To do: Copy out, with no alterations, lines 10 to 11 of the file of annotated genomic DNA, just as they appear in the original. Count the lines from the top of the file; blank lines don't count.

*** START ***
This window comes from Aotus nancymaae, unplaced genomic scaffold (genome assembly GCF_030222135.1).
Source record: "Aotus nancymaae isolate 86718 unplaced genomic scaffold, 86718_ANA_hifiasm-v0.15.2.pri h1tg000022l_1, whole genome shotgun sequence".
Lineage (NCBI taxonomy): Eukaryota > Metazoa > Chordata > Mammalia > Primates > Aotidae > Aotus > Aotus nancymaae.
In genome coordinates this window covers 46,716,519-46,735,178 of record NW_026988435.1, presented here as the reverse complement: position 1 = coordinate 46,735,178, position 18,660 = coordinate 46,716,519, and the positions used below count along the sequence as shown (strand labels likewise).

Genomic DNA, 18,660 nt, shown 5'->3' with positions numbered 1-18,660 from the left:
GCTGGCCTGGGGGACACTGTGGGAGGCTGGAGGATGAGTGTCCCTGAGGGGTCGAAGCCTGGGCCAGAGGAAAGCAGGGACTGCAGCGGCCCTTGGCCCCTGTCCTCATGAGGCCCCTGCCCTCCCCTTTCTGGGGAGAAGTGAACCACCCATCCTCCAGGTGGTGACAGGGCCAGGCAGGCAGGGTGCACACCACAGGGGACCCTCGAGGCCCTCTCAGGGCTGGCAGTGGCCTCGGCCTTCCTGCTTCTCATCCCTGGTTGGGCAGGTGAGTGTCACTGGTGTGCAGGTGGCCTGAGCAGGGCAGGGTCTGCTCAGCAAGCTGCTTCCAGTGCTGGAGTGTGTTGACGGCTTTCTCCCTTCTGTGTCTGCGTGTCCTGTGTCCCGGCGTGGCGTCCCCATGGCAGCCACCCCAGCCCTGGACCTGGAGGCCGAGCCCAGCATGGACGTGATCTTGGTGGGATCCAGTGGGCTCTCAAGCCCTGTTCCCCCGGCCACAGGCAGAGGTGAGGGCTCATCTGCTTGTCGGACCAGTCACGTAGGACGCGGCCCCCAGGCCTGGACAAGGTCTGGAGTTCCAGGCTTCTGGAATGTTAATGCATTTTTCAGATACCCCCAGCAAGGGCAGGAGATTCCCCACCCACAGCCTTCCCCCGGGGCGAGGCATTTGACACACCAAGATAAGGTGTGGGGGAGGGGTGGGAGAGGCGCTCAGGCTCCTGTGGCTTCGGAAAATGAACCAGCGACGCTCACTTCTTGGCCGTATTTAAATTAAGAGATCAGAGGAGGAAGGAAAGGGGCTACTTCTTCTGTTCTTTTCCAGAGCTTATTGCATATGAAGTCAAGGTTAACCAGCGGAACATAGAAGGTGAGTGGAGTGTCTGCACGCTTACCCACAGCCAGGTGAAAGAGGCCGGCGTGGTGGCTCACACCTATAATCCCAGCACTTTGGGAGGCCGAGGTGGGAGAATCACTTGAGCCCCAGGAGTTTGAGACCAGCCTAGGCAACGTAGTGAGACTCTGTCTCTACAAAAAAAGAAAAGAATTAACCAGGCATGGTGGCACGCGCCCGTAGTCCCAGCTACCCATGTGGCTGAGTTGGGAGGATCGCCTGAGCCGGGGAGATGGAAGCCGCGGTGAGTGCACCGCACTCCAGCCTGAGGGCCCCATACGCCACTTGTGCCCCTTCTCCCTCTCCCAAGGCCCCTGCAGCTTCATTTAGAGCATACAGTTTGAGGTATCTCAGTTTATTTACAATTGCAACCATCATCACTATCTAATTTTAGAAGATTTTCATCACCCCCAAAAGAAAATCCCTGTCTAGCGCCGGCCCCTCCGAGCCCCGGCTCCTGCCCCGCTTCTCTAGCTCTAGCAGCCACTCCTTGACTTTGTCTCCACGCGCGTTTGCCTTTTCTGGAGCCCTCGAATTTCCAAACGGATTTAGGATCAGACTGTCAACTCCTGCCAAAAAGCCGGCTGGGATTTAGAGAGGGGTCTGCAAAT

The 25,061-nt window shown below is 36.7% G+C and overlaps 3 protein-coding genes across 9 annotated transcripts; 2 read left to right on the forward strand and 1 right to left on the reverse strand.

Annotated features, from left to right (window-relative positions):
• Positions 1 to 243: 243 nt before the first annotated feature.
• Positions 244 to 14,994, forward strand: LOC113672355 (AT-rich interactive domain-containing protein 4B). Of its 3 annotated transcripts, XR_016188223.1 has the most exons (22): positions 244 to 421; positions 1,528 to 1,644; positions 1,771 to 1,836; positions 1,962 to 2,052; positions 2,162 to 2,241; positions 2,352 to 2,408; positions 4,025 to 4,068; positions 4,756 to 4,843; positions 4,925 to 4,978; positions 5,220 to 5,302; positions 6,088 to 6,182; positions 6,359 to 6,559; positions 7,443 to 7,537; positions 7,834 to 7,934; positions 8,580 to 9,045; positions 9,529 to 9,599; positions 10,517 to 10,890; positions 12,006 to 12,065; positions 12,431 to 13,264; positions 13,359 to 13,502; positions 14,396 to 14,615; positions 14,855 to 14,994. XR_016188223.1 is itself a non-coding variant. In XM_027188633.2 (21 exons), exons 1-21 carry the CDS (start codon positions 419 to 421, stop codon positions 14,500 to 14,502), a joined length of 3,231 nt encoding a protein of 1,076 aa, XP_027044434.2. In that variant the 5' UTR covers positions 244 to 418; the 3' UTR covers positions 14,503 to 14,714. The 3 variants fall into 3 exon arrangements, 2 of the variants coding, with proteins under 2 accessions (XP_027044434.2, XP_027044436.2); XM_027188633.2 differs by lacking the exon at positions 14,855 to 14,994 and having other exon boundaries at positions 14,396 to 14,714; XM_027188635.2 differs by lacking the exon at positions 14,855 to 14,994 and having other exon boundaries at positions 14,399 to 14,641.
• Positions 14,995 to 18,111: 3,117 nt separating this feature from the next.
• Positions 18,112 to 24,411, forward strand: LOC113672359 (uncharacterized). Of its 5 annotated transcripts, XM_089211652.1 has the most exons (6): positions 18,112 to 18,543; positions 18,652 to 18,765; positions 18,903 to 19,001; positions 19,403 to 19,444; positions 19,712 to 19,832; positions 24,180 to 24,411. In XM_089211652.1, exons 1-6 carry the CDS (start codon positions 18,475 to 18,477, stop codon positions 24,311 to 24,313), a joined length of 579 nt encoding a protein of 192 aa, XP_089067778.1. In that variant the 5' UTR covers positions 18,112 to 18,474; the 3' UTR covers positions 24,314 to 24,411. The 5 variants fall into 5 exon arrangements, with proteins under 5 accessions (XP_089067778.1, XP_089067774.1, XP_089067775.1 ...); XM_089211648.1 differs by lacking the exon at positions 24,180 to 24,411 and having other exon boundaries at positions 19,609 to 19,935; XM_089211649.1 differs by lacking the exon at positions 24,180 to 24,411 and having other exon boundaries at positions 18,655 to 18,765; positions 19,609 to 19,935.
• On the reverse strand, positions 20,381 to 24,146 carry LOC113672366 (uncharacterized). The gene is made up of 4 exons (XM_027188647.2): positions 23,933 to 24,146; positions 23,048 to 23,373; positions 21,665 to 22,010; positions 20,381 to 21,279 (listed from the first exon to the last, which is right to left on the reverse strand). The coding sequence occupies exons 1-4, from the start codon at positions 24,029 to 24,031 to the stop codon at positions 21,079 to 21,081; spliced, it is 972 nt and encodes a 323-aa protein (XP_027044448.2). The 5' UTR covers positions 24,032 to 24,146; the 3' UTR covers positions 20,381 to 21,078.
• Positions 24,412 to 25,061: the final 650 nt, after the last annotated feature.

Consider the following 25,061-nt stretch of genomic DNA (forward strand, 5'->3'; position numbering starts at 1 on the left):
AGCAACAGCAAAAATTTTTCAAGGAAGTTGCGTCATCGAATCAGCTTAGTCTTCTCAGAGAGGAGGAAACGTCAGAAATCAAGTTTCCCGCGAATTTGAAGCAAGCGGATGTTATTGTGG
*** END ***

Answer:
• Positions 244 to 14,994, forward strand: LOC113672355 (AT-rich interactive domain-containing protein 4B). Of its 3 annotated transcripts, XR_016188223.1 has the most exons (22): positions 244 to 421; positions 1,528 to 1,644; positions 1,771 to 1,836; positions 1,962 to 2,052; positions 2,162 to 2,241; positions 2,352 to 2,408; positions 4,025 to 4,068; positions 4,756 to 4,843; positions 4,925 to 4,978; positions 5,220 to 5,302; positions 6,088 to 6,182; positions 6,359 to 6,559; positions 7,443 to 7,537; positions 7,834 to 7,934; positions 8,580 to 9,045; positions 9,529 to 9,599; positions 10,517 to 10,890; positions 12,006 to 12,065; positions 12,431 to 13,264; positions 13,359 to 13,502; positions 14,396 to 14,615; positions 14,855 to 14,994. XR_016188223.1 is itself a non-coding variant. In XM_027188633.2 (21 exons), exons 1-21 carry the CDS (start codon positions 419 to 421, stop codon positions 14,500 to 14,502), a joined length of 3,231 nt encoding a protein of 1,076 aa, XP_027044434.2. In that variant the 5' UTR covers positions 244 to 418; the 3' UTR covers positions 14,503 to 14,714. The 3 variants fall into 3 exon arrangements, 2 of the variants coding, with proteins under 2 accessions (XP_027044434.2, XP_027044436.2); XM_027188633.2 differs by lacking the exon at positions 14,855 to 14,994 and having other exon boundaries at positions 14,396 to 14,714; XM_027188635.2 differs by lacking the exon at positions 14,855 to 14,994 and having other exon boundaries at positions 14,399 to 14,641.
• Positions 14,995 to 18,111: 3,117 nt separating this feature from the next.